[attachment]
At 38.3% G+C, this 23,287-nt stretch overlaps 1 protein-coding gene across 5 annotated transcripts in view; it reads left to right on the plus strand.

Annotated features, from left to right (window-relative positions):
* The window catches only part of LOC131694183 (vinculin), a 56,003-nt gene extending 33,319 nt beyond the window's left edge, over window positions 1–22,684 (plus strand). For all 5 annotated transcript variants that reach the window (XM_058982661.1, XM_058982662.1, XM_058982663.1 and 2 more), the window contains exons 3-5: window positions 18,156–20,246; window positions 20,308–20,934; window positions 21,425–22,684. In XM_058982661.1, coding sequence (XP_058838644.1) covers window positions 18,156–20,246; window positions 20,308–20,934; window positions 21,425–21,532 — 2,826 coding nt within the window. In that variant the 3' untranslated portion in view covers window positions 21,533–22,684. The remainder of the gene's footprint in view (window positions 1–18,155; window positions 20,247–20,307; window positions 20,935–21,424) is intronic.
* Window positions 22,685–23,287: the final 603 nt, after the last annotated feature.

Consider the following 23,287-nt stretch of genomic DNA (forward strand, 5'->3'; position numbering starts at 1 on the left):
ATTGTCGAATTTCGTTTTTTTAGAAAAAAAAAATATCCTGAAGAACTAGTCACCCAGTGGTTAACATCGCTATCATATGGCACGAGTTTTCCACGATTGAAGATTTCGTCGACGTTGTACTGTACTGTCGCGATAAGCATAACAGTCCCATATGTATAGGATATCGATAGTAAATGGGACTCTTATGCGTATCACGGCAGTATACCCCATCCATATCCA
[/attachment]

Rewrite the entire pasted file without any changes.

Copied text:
At 38.3% G+C, this 23,287-nt stretch overlaps 1 protein-coding gene across 5 annotated transcripts in view; it reads left to right on the plus strand.

Annotated features, from left to right (window-relative positions):
* The window catches only part of LOC131694183 (vinculin), a 56,003-nt gene extending 33,319 nt beyond the window's left edge, over window positions 1–22,684 (plus strand). For all 5 annotated transcript variants that reach the window (XM_058982661.1, XM_058982662.1, XM_058982663.1 and 2 more), the window contains exons 3-5: window positions 18,156–20,246; window positions 20,308–20,934; window positions 21,425–22,684. In XM_058982661.1, coding sequence (XP_058838644.1) covers window positions 18,156–20,246; window positions 20,308–20,934; window positions 21,425–21,532 — 2,826 coding nt within the window. In that variant the 3' untranslated portion in view covers window positions 21,533–22,684. The remainder of the gene's footprint in view (window positions 1–18,155; window positions 20,247–20,307; window positions 20,935–21,424) is intronic.
* Window positions 22,685–23,287: the final 603 nt, after the last annotated feature.

Consider the following 23,287-nt stretch of genomic DNA (forward strand, 5'->3'; position numbering starts at 1 on the left):
ATTGTCGAATTTCGTTTTTTTAGAAAAAAAAAATATCCTGAAGAACTAGTCACCCAGTGGTTAACATCGCTATCATATGGCACGAGTTTTCCACGATTGAAGATTTCGTCGACGTTGTACTGTACTGTCGCGATAAGCATAACAGTCCCATATGTATAGGATATCGATAGTAAATGGGACTCTTATGCGTATCACGGCAGTATACCCCATCCATATCCA